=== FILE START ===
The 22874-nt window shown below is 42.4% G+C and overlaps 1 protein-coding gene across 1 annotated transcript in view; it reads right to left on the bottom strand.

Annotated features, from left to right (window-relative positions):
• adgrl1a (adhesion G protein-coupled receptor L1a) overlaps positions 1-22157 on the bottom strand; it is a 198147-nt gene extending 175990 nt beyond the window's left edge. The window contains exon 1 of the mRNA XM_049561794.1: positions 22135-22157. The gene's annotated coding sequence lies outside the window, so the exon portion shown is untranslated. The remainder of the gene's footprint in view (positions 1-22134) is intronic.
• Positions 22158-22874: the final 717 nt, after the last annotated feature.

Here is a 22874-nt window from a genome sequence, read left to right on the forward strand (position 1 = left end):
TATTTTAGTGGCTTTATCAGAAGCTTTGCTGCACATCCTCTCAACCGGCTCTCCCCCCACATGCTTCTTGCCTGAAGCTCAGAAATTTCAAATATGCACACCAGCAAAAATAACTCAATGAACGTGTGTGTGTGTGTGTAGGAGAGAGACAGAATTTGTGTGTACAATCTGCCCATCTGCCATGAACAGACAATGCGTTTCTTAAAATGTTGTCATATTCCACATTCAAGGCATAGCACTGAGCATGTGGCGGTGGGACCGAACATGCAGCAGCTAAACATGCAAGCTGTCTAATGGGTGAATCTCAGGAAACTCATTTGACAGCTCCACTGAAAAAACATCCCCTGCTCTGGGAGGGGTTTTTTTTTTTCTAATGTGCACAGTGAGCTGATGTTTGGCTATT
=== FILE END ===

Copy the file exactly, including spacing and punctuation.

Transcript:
The 22874-nt window shown below is 42.4% G+C and overlaps 1 protein-coding gene across 1 annotated transcript in view; it reads right to left on the bottom strand.

Annotated features, from left to right (window-relative positions):
• adgrl1a (adhesion G protein-coupled receptor L1a) overlaps positions 1-22157 on the bottom strand; it is a 198147-nt gene extending 175990 nt beyond the window's left edge. The window contains exon 1 of the mRNA XM_049561794.1: positions 22135-22157. The gene's annotated coding sequence lies outside the window, so the exon portion shown is untranslated. The remainder of the gene's footprint in view (positions 1-22134) is intronic.
• Positions 22158-22874: the final 717 nt, after the last annotated feature.

Here is a 22874-nt window from a genome sequence, read left to right on the forward strand (position 1 = left end):
TATTTTAGTGGCTTTATCAGAAGCTTTGCTGCACATCCTCTCAACCGGCTCTCCCCCCACATGCTTCTTGCCTGAAGCTCAGAAATTTCAAATATGCACACCAGCAAAAATAACTCAATGAACGTGTGTGTGTGTGTGTAGGAGAGAGACAGAATTTGTGTGTACAATCTGCCCATCTGCCATGAACAGACAATGCGTTTCTTAAAATGTTGTCATATTCCACATTCAAGGCATAGCACTGAGCATGTGGCGGTGGGACCGAACATGCAGCAGCTAAACATGCAAGCTGTCTAATGGGTGAATCTCAGGAAACTCATTTGACAGCTCCACTGAAAAAACATCCCCTGCTCTGGGAGGGGTTTTTTTTTTTCTAATGTGCACAGTGAGCTGATGTTTGGCTATT